Protected areas for conservation and poverty alleviation: experiences from Madagascar


Protected areas for conservation and poverty alleviation: experiences from Madagascar

Gardner, C., Nicoll, M.E., Ratsifandrihamanana, A.N., Virah-Sawmy, M., Mbohoahy, T., Ratsirarson, J., Oleson, K.L.L, de Roland, L.A.R., Zafindrasilivonona, B. and Davies, Z.G.. 2013. Protected areas for conservation and poverty alleviation: experiences from Madagascar. Journal of Applied Ecology, 50 pp 1289-1294


Biodiversity conservation and poverty alleviation are two of the world’s major challenges, and the search for synergies in the pursuit of both agendas is enshrined in their respective global policy frameworks – the Convention on Biological Diversity and the Millennium Development Goals. The ‘conservation–poverty debate’ has featured prominently in conservation discourses since the 1980s (Roe 2008), focusing primarily on issues such as the impact of conservation activities (particularly protected areas) on affected local communities, the role of conservation organizations in poverty alleviation and the complex interrelationships between biodiversity, ecosystem service provision and poverty. Much of the debate, however, has been theoretical in nature, and while it is widely acknowledged that conservationists should seek to reduce, or at least not aggravate, poverty through their actions, the literature remains sparse when it comes to illustrations of how poverty alleviation is pursued successfully in real-world conservation management. This comes at a time when there has been a substantive shift towards multiple-use protected areas, away from traditional strict reserves (Zimmerer, Galt & Buck 2004). Indeed, 44% of the world’s protected area estate now comprises International Union for Conservation of Nature (IUCN) categories V and VI, which are characterized by their emphasis on sustainable extractive resource use by local communities (Jenkins & Joppa 2009). The paucity of guidelines for protected area managers tasked with achieving these twin goals is a manifestation of the researcher–practitioner divide, a well-known phenomenon to which practitioners contribute by both failing to share their experiences in open fora and being unable to attract applied researchers to address knowledge gaps.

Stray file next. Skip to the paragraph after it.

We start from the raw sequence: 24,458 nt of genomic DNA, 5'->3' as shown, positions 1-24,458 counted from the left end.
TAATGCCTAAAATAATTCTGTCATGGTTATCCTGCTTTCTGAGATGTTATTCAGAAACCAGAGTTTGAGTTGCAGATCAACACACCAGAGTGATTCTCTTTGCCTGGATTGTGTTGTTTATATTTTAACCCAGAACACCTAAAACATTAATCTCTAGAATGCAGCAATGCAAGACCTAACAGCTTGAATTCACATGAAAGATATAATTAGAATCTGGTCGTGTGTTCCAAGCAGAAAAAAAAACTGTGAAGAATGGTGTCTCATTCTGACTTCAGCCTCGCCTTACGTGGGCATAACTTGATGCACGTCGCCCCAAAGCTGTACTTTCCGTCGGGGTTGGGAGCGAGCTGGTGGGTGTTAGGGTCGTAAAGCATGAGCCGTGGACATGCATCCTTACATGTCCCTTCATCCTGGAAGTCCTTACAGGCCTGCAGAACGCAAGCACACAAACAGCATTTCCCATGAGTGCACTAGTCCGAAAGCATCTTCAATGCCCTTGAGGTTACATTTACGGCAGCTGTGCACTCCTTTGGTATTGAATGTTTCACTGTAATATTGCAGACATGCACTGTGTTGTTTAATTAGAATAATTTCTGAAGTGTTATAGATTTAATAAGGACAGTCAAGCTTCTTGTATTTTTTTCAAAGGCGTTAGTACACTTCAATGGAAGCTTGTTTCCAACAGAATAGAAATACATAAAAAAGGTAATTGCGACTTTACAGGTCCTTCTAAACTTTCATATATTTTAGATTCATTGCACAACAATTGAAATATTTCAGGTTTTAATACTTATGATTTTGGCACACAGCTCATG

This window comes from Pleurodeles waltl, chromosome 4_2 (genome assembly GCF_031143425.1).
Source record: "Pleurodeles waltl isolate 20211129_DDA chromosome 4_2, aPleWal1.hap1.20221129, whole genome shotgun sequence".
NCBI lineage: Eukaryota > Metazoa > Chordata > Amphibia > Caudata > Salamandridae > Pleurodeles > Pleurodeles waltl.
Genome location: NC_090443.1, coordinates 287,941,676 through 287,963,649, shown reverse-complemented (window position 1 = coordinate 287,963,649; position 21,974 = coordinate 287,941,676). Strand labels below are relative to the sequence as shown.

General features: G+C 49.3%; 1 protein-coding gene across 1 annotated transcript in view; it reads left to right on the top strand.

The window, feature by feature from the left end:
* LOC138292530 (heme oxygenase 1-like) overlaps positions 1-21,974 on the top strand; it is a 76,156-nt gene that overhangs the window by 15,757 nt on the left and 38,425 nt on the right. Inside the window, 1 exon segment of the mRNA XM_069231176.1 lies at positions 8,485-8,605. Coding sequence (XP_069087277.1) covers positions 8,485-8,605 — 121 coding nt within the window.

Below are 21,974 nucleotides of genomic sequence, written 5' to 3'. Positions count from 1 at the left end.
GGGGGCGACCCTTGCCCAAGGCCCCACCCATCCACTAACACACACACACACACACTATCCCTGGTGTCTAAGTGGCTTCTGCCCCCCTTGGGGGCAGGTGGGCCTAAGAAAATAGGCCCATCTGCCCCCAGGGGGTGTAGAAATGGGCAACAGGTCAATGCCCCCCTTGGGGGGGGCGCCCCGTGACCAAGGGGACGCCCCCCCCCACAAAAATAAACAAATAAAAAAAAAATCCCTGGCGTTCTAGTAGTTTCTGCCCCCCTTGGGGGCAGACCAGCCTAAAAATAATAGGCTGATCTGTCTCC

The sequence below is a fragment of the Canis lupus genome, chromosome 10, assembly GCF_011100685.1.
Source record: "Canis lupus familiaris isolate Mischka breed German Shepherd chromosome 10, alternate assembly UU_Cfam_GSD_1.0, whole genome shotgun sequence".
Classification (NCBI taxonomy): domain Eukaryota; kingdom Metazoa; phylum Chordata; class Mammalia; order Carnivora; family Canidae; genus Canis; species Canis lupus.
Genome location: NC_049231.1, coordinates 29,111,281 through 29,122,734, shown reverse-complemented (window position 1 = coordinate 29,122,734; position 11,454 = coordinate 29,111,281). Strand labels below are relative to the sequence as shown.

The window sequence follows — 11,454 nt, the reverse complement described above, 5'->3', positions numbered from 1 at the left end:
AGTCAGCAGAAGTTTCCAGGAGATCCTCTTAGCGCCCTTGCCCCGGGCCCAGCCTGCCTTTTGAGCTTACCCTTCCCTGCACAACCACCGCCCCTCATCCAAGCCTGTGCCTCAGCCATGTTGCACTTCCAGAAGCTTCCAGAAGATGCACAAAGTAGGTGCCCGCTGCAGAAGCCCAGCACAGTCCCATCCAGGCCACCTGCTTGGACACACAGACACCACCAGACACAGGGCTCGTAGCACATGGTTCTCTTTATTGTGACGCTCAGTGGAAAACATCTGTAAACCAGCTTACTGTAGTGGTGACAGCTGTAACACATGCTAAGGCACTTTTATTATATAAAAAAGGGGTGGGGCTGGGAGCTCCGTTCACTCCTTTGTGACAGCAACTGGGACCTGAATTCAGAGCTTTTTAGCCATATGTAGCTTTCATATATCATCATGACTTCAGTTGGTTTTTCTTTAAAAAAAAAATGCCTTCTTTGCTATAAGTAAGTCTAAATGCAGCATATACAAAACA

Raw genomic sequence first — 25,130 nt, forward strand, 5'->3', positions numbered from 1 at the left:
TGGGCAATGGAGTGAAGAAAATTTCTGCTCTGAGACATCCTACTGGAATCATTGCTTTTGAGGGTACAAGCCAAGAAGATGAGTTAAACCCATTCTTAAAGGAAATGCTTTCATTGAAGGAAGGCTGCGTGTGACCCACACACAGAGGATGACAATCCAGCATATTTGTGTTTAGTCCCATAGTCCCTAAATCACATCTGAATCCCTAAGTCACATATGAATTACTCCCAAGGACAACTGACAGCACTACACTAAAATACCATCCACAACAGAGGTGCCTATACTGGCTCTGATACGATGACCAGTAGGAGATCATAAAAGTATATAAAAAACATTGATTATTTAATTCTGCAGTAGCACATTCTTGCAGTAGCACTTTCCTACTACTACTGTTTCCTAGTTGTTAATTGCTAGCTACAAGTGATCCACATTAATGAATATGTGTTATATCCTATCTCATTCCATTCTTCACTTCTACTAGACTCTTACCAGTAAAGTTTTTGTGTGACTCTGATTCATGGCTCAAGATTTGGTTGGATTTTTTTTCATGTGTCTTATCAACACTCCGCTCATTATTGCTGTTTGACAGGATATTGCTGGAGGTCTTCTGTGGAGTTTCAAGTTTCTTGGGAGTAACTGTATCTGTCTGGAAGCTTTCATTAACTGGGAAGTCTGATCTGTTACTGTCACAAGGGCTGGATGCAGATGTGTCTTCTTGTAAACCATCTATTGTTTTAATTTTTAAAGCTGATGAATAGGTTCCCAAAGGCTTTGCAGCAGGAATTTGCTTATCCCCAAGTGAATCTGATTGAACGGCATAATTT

Here we present our experiences of actively pursuing biodiversity conservation and poverty alleviation in a rapidly expanding protected area system, using three instructive case studies. We outline the types of management interventions employed and explore the theoretical implications of our findings. Finally, we discuss priority actions required to stimulate and improve collaboration between applied researchers and managers, with the aim of instigating evidence-based protected area management.

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